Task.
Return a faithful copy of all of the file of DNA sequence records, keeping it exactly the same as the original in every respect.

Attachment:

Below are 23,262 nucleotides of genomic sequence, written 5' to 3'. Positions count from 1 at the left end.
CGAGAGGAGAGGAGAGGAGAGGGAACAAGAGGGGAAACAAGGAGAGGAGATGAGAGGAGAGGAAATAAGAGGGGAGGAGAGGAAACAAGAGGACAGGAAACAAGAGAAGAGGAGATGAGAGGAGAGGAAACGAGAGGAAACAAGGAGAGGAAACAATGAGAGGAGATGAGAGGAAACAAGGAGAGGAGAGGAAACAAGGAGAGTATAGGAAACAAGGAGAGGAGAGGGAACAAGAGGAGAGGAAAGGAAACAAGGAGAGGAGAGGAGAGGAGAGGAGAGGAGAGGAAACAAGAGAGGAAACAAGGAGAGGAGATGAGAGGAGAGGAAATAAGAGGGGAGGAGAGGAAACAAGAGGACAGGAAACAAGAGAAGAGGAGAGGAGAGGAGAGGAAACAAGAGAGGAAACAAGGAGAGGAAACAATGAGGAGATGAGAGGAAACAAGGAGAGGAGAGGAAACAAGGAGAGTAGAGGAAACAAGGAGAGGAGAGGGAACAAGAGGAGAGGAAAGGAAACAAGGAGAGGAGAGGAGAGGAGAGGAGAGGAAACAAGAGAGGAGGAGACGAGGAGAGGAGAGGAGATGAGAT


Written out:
Below are 23,262 nucleotides of genomic sequence, written 5' to 3'. Positions count from 1 at the left end.
CGAGAGGAGAGGAGAGGAGAGGGAACAAGAGGGGAAACAAGGAGAGGAGATGAGAGGAGAGGAAATAAGAGGGGAGGAGAGGAAACAAGAGGACAGGAAACAAGAGAAGAGGAGATGAGAGGAGAGGAAACGAGAGGAAACAAGGAGAGGAAACAATGAGAGGAGATGAGAGGAAACAAGGAGAGGAGAGGAAACAAGGAGAGTATAGGAAACAAGGAGAGGAGAGGGAACAAGAGGAGAGGAAAGGAAACAAGGAGAGGAGAGGAGAGGAGAGGAGAGGAGAGGAAACAAGAGAGGAAACAAGGAGAGGAGATGAGAGGAGAGGAAATAAGAGGGGAGGAGAGGAAACAAGAGGACAGGAAACAAGAGAAGAGGAGAGGAGAGGAGAGGAAACAAGAGAGGAAACAAGGAGAGGAAACAATGAGGAGATGAGAGGAAACAAGGAGAGGAGAGGAAACAAGGAGAGTAGAGGAAACAAGGAGAGGAGAGGGAACAAGAGGAGAGGAAAGGAAACAAGGAGAGGAGAGGAGAGGAGAGGAGAGGAAACAAGAGAGGAGGAGACGAGGAGAGGAGAGGAGATGAGAT